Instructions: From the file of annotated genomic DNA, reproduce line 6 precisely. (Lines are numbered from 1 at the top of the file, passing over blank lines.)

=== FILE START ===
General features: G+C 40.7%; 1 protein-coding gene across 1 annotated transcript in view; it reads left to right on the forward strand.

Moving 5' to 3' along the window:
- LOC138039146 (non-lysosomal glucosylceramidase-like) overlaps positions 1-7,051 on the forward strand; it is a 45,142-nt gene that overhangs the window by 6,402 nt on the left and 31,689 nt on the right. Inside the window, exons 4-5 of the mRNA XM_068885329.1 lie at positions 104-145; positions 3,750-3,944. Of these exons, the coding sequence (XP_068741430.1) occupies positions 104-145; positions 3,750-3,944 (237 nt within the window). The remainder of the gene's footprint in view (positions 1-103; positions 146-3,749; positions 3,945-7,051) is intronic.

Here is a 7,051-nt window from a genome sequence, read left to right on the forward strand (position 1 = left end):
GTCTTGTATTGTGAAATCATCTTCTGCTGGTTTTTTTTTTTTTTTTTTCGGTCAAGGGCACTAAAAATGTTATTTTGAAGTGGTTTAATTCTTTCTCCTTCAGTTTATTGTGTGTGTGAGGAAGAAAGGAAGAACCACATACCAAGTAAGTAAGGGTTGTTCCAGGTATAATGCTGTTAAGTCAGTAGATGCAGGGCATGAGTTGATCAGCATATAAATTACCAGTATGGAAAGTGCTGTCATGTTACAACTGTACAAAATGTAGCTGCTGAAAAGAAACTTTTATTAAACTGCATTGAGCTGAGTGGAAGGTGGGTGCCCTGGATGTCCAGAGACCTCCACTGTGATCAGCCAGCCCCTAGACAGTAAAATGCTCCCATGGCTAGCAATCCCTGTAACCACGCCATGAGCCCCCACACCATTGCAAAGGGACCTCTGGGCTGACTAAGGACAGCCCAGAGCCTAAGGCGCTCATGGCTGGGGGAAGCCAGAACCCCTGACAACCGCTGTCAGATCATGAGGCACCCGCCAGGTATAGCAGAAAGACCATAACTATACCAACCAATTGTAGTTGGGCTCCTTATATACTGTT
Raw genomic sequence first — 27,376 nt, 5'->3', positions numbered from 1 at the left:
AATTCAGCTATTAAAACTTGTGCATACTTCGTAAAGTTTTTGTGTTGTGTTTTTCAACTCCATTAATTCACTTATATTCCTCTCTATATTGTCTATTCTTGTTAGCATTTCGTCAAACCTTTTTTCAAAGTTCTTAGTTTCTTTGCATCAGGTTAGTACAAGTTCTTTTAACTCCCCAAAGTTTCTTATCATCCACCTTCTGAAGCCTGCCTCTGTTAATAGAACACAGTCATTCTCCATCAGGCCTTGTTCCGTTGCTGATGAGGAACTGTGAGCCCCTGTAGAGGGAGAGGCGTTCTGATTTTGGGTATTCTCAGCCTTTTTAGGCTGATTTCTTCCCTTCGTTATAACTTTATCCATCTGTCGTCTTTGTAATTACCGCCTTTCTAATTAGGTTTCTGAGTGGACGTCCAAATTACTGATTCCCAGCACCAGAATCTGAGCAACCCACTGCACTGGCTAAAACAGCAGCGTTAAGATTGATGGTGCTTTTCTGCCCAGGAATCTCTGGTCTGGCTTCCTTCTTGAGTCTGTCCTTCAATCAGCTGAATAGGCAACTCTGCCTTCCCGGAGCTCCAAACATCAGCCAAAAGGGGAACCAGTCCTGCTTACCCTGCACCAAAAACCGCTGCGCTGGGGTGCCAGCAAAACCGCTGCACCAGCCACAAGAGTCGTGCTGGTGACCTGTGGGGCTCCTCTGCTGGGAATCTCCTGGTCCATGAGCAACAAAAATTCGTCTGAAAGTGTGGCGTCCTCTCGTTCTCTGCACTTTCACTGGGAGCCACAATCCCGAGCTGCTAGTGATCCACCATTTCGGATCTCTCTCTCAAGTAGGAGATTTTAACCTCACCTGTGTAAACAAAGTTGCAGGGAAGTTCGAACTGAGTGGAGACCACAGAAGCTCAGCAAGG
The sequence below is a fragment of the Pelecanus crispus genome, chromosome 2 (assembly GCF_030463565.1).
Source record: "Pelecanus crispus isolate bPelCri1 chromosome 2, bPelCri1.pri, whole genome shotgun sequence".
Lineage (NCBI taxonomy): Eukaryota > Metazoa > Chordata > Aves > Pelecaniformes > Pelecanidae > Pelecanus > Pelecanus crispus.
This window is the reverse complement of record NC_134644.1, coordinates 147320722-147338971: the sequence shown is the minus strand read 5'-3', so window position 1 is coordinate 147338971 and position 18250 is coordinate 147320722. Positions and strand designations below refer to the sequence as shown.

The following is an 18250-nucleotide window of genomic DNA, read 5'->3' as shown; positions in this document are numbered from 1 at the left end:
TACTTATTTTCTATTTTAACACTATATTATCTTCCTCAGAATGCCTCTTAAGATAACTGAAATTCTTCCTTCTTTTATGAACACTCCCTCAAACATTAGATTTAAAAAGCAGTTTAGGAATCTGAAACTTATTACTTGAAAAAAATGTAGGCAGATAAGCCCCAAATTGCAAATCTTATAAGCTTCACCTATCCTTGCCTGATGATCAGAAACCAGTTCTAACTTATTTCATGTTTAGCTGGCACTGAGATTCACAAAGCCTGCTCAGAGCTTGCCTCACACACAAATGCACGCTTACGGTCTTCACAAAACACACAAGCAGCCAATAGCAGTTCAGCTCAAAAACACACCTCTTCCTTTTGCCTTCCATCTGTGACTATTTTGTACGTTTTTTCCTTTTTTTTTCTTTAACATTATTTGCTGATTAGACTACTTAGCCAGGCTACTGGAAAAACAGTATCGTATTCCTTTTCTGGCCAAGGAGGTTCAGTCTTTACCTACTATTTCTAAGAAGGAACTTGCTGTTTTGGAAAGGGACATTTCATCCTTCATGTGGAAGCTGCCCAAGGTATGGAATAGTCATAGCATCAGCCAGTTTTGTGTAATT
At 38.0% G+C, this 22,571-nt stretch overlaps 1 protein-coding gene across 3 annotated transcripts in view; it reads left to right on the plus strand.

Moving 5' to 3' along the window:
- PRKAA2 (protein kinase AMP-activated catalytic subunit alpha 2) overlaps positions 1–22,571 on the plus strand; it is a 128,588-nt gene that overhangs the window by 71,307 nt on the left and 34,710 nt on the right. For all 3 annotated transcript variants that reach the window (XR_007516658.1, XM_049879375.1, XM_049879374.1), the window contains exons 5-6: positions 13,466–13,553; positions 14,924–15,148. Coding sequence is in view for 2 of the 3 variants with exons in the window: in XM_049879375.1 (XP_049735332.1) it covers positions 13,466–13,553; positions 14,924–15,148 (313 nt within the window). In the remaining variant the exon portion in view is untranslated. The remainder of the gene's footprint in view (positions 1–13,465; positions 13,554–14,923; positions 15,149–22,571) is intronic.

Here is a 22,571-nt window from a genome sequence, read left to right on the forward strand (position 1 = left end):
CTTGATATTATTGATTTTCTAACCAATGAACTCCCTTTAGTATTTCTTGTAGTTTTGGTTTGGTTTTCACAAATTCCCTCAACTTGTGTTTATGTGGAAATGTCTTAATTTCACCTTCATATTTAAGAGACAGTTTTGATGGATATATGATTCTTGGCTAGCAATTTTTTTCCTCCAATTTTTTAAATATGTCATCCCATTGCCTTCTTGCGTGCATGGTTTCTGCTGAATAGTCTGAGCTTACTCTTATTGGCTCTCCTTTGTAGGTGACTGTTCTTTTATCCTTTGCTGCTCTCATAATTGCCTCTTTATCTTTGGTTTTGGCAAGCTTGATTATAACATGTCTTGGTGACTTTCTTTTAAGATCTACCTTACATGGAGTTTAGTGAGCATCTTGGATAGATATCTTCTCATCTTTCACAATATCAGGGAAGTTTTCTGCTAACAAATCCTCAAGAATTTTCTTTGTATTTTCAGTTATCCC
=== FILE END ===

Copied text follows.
Raw genomic sequence first — 27,376 nt, 5'->3', positions numbered from 1 at the left: